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I Can’t Be Great If I Don’t Know What is Expected

— by Jay Forte

Business goals

This blog is generally about maximizing performance – sometimes through expanding education, sometimes just by stating the obvious. Today’s post is about the latter.

So, here is the obvious employee statement: “I can’t be great if I don’t know what is expected.” No employee can possibly succeed, let alone excel, if he is not fully aware of what the job “done right” is, or what the performance expectations are.

I have asked hundreds of employees in my years of consulting and teaching what is expected of them – then asked their managers the same question. In most cases (if the employee knew their expectations) their responses didn’t agree. This creates two enormous problems: Employees don’t know what is expected and therefore cannot be held accountable for specific performance, which causes management to not achieving the results they want, need and expect.

Here are three ways to get everyone on the same page when it comes to performance expectations:

  1. Link employee performance to specific company strategies.
  2. Ensure all employee performance expectations can be quantified, measured and managed.
  3. Review performance expectations monthly with employees; work with them to develop a strategy to achieve their expectations. Coach, mentor and educate as needed. (This is actually today’s management’s real job).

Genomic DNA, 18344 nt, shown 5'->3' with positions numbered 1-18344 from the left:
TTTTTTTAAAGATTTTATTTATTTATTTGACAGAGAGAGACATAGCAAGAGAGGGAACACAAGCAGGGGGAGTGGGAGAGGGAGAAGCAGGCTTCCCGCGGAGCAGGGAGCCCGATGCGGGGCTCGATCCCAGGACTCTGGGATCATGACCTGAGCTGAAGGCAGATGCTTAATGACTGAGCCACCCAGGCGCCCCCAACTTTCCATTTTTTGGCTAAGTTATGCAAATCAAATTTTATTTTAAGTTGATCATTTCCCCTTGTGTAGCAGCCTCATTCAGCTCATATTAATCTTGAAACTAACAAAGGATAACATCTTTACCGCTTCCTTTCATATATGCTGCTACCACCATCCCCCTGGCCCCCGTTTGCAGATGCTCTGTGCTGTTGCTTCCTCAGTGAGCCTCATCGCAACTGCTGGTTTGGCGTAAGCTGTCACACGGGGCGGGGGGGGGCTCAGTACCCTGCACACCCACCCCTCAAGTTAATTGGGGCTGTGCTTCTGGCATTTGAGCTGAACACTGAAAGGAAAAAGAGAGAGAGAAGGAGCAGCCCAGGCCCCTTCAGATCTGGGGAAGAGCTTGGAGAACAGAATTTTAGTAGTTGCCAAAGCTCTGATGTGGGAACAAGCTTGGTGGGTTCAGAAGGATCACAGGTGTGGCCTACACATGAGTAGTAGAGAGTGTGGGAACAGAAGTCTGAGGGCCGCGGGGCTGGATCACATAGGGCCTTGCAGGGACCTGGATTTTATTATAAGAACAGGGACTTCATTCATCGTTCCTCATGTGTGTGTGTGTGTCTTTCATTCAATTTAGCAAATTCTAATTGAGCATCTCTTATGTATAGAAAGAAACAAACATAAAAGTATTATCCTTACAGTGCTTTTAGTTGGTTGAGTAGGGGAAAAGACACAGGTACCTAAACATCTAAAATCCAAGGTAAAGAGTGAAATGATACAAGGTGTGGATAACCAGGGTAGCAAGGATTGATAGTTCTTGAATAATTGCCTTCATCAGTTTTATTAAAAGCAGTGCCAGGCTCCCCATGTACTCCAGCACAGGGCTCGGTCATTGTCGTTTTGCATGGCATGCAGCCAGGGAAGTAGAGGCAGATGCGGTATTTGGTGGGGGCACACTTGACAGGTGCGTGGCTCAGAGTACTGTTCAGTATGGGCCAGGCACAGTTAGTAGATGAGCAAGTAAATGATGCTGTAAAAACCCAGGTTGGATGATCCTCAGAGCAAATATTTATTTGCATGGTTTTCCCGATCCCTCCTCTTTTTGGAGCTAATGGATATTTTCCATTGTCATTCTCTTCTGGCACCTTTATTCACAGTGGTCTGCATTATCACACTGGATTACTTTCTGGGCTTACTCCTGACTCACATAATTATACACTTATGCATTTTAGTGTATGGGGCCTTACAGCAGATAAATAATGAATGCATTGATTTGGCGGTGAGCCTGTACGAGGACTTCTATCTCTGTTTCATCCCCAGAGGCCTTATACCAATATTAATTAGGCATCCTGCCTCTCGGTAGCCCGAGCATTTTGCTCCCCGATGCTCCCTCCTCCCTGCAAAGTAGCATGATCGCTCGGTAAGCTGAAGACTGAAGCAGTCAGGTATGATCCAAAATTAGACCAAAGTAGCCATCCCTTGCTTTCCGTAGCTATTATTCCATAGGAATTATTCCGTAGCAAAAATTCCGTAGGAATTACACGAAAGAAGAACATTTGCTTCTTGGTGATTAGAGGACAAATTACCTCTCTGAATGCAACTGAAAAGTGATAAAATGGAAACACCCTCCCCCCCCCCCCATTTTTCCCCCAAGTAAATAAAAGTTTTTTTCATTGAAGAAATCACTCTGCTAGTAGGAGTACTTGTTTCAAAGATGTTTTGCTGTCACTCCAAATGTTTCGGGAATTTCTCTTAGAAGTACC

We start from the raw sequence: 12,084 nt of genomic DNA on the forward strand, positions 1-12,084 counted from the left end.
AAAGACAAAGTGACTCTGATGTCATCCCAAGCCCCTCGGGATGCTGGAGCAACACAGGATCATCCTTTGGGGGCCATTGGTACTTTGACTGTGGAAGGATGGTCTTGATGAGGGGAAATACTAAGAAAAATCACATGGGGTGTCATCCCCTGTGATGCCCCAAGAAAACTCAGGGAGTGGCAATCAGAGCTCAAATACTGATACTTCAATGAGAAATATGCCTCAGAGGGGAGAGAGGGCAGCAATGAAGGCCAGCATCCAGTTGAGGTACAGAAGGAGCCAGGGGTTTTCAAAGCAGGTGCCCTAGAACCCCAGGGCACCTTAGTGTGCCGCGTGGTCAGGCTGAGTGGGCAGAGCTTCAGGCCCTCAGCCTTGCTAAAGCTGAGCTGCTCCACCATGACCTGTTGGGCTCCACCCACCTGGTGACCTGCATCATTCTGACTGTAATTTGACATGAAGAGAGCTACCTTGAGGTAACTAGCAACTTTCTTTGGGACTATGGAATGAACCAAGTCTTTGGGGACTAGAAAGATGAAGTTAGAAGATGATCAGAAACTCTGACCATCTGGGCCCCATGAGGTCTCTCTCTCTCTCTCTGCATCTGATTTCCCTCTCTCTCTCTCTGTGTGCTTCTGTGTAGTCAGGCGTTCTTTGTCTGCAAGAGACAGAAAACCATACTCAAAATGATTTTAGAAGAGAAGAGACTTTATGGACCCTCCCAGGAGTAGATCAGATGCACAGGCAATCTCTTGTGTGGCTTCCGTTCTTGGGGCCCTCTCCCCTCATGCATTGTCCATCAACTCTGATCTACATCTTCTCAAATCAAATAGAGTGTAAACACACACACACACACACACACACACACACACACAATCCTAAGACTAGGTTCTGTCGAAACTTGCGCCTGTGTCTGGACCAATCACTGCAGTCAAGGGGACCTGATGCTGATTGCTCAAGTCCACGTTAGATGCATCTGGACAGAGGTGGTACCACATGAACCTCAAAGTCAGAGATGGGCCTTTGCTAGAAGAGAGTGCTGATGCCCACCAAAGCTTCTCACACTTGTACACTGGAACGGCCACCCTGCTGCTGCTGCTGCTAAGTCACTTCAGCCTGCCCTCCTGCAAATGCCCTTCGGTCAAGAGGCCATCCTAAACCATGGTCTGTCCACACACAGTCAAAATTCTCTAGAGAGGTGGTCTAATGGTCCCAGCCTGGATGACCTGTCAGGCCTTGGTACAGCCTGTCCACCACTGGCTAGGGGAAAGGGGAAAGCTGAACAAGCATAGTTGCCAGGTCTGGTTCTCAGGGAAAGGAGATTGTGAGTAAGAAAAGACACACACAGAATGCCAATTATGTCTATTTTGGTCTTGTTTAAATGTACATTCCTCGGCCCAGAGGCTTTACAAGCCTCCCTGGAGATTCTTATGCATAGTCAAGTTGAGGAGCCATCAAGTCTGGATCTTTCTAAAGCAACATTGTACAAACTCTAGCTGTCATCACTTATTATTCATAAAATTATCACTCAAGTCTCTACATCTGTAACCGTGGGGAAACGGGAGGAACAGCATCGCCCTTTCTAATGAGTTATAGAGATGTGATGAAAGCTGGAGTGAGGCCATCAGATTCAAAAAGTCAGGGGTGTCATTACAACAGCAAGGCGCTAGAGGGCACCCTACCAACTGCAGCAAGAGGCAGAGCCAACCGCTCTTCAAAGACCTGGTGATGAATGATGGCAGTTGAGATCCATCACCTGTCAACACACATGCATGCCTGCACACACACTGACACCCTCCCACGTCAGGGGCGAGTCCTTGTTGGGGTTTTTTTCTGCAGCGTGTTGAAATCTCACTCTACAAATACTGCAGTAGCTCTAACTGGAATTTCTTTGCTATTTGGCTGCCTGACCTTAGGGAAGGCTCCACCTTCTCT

A practical example

Company strategy:

  • Increase sales volume of a new product line by x%.

Link employee performance to company strategy (examples):

  • Create marketing materials for email distribution about new product by x date.
  • Create internal training program to improve how sales force sells the product; ensure all sales employees participate in training and pass assessment with a score of x% or greater by x date.

Review expectations monthly:

  • Meet regularly with employees to review their plans to implement their component of the strategy, progress, successes and obstacles. Respond to performance level with coaching, education and/or applause.

Performance expectations take away excuses, drive performance and show skill challenges (to be corrected). Performance improves when employees know what is expected and management coaches, guides and educates.

More about employee training and retention on the Mindflash blog.

Jay Forte is a nationally ranked thought leader and President of Humanetrics. Jay guides organizations – their leaders and managers – in how to attract, hire and retain today’s best talent. He is the author of “Fire Up! Your Employees and Smoke Your Competition” and “The Greatness Zone – Know Yourself, Find Your Fit, Transform The World.” Jay is a member of SHRM, ASTD, the National Speakers Association and the Florida Speakers Association. follow him on Twitter.

(Image courtesy of Flickr user entirelysubjective, CC 2.0)

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